In 1994 Come responded to the difficult-second-album stereotype with the hypnotic, intense and emotional masterpiece ‘Don’t Ask Don’t Tell’. Featuring the original line-up of Thalia Zedek, Chris Brokaw, Sean O’ Brien and Arthur Johnson, the Boston band broadened their sound by slowing down the tempos and creating a dense urban stream of consciousness that mixes noise, city blues and… catharsis. The album hits you immediately as one of the greatest dissident records ever made.
Lovingly remastered, this expanded edition includes ‘Wrong Sides’, an additional albums worth of b-sides and unreleased tracks, including the band’s very first single ‘Car’ and their last recorded song, ‘Cimarron’, featuring this core line-up. These gems showcase the rawness and incredible growth of a band completely in command of their songwriting and at the same time paying homage to some of their punk roots with beautiful renditions of Swell Maps ‘Loin Of The Surf’ and X’s ‘Adult Books’. Also Includes new artwork with unearthed photos and fresh liner notes by the band.
Dissident from traditional rock — this is a band playing music that thematically and structurally seems to pull from old Europa, from Eastern folk and modernist classical music as much as US and UK rock. Dissident from traditional ideas about singing and songwriting — Thalia’s (ex of Live Skull) presence on songs like ‘Yr Reign’ and the astonishing closer ‘Arrive’ isn’t the pushy self-aggrandizement of a lead singer but the internal voice of the eternal migrant, someone who knows about survival, hiding, how living between multiple worlds can become its own refuge of distance, its own sanctuary of unbelonging.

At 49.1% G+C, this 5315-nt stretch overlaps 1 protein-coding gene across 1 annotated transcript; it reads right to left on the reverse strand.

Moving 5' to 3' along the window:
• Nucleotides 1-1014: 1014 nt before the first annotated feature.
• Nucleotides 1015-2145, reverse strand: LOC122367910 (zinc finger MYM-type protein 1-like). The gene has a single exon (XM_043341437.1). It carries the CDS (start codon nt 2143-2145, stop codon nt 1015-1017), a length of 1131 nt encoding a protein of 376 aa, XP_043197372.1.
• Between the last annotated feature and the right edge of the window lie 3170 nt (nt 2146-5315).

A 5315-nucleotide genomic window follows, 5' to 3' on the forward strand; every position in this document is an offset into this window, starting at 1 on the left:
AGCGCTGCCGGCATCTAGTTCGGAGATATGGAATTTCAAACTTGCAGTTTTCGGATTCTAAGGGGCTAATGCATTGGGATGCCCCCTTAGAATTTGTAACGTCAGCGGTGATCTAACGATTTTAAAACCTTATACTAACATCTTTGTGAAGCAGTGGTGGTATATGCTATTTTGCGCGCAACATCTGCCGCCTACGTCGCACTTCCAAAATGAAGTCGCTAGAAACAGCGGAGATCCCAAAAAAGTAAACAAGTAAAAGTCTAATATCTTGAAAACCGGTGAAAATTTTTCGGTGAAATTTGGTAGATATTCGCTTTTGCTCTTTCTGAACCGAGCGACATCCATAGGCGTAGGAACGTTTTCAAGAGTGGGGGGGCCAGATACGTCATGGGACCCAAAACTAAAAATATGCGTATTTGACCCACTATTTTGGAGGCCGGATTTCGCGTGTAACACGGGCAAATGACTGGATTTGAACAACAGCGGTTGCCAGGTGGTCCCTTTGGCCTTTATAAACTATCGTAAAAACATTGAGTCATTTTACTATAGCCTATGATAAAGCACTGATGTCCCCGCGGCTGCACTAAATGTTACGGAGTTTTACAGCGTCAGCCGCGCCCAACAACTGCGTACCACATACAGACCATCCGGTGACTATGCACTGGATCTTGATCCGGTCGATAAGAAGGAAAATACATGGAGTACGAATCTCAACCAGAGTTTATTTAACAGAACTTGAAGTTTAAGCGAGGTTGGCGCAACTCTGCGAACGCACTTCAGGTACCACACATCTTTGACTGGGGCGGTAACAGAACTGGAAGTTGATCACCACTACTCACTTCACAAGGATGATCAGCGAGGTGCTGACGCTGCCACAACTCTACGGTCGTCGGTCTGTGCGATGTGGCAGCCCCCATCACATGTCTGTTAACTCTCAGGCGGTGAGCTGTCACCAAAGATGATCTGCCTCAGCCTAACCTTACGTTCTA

Don’t Ask Don’t Tell emerged from a period of cohesion, a break from the tight and hectic touring schedule Come had been plunged into after the acclaim accorded 11:11, and you can hear that increased focus in every moment — the layers of guitars and feedback are even more precise, the structuring of songs takes on a new openness and ambition, and the whole narrative arc of the record from ‘Finish Line’ to ‘Arrive’ is more exquisitely realised and sequenced.